Migrant workers work abroad for one reason – money. The majority of us are our family’s breadwinner, and so we seek greener pastures to fulfill our financial obligations.

Money is something we can control. We give our time and energy in exchange for money; however, in the process we lose time; time with our loved ones. If we lose money we can earn it back; if we lose time it is gone forever.

For migrant workers, time away from our families cannot be replaced by the money we send home – while we are providing them with everything they need we are depriving them of what really matters – our  time. It is a sad reality that many overseas workers only go back to their own country a few times a year; some have to wait many years before returning to their families.

In that time there are numerous birthdays, anniversaries and Christmases missed. Parents miss their child’s first step, first word, and first day at school. They don’t get the opportunity to teach them to read and write, or to see them get ready for prom.

“Life is made up of priceless moments;  moments that you will miss if you are trading  your time for money. Miss too many of them  and you might start to wonder  what it is you are really working for.” – Tony Robbins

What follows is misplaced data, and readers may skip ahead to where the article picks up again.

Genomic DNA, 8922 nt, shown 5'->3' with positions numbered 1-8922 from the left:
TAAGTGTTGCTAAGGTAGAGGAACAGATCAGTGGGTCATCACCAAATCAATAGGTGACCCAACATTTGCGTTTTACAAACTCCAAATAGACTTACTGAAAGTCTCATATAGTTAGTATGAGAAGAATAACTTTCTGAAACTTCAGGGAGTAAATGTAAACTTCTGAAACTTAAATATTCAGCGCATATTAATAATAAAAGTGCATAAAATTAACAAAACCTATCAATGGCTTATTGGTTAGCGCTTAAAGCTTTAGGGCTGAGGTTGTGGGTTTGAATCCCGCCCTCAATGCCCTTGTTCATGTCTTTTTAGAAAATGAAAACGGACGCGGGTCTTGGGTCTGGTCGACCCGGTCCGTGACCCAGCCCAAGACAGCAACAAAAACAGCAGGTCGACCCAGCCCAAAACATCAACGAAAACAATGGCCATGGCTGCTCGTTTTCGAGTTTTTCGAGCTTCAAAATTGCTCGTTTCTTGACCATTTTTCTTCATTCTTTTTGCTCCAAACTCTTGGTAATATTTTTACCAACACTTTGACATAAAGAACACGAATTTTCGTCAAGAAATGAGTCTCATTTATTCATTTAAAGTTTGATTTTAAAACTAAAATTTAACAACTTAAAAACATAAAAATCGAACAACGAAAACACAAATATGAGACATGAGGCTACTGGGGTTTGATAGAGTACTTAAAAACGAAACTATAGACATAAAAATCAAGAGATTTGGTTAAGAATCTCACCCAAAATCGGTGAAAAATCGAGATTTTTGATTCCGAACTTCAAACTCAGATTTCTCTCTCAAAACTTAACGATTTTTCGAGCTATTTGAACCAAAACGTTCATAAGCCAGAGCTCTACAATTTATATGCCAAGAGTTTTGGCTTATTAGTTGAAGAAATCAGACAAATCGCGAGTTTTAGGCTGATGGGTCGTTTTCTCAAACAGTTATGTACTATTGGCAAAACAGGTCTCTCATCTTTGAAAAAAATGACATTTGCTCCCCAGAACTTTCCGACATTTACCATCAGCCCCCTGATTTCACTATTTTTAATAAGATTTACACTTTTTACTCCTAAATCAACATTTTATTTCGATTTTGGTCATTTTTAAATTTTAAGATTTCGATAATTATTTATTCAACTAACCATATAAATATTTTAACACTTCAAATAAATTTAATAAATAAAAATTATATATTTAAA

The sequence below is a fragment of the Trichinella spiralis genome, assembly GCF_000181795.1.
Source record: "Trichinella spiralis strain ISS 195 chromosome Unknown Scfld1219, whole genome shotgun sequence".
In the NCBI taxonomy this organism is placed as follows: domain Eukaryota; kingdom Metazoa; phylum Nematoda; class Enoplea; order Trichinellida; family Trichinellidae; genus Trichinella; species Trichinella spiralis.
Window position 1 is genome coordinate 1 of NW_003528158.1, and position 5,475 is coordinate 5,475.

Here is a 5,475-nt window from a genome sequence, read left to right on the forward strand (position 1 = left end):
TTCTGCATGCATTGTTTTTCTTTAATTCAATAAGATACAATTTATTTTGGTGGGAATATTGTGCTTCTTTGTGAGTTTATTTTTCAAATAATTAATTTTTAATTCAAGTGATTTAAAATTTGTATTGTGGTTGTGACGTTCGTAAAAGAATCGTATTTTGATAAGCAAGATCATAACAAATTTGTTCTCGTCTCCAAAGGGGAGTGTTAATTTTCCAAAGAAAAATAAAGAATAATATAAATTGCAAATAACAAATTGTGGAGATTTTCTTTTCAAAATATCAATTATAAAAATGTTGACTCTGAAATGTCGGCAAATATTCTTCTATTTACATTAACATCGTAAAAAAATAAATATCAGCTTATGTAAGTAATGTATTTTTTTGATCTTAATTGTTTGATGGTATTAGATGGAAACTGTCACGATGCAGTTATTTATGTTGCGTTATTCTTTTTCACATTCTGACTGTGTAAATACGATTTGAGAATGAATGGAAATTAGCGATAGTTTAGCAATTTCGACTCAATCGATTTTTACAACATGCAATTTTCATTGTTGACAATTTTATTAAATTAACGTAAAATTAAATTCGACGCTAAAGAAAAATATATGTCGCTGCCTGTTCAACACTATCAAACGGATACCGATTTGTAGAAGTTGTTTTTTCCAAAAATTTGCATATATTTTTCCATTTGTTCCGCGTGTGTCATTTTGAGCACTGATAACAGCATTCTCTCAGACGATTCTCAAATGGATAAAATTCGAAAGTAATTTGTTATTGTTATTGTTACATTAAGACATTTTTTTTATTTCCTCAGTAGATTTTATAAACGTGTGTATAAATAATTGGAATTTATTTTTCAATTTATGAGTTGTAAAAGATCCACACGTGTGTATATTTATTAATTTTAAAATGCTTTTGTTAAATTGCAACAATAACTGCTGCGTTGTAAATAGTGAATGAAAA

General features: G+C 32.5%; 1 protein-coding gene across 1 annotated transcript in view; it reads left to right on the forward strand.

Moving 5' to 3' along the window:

Technology is a wonderful thing, and there is no denying that innovations such as Skype and Facetime have made it much easier to communicate with those back home. However, in my experience nothing can replace a warm hug from my mom when I have had a stressful day at work, and there is nothing worse than when you are having a heart-to-heart talk with your loved one and the Internet connection fails. Many parents have had to watch their daughters and sons grow up over Skype, which is heartbreaking. I know of young parents who have left their babies in the care of family members so they can work abroad; many believing they have no choice.

We can all say it is because we want to do the best we can for our families; to help lift them out of poverty and give them the life they deserve, but in reality the answer is really quite simple: We don’t know any better.

I have spent many years working with Filipinos who migrate overseas in the hope of becoming rich, and in that time I have made observations and learnt many interesting things that have led me to the conclusion that it is our behavior that has to change.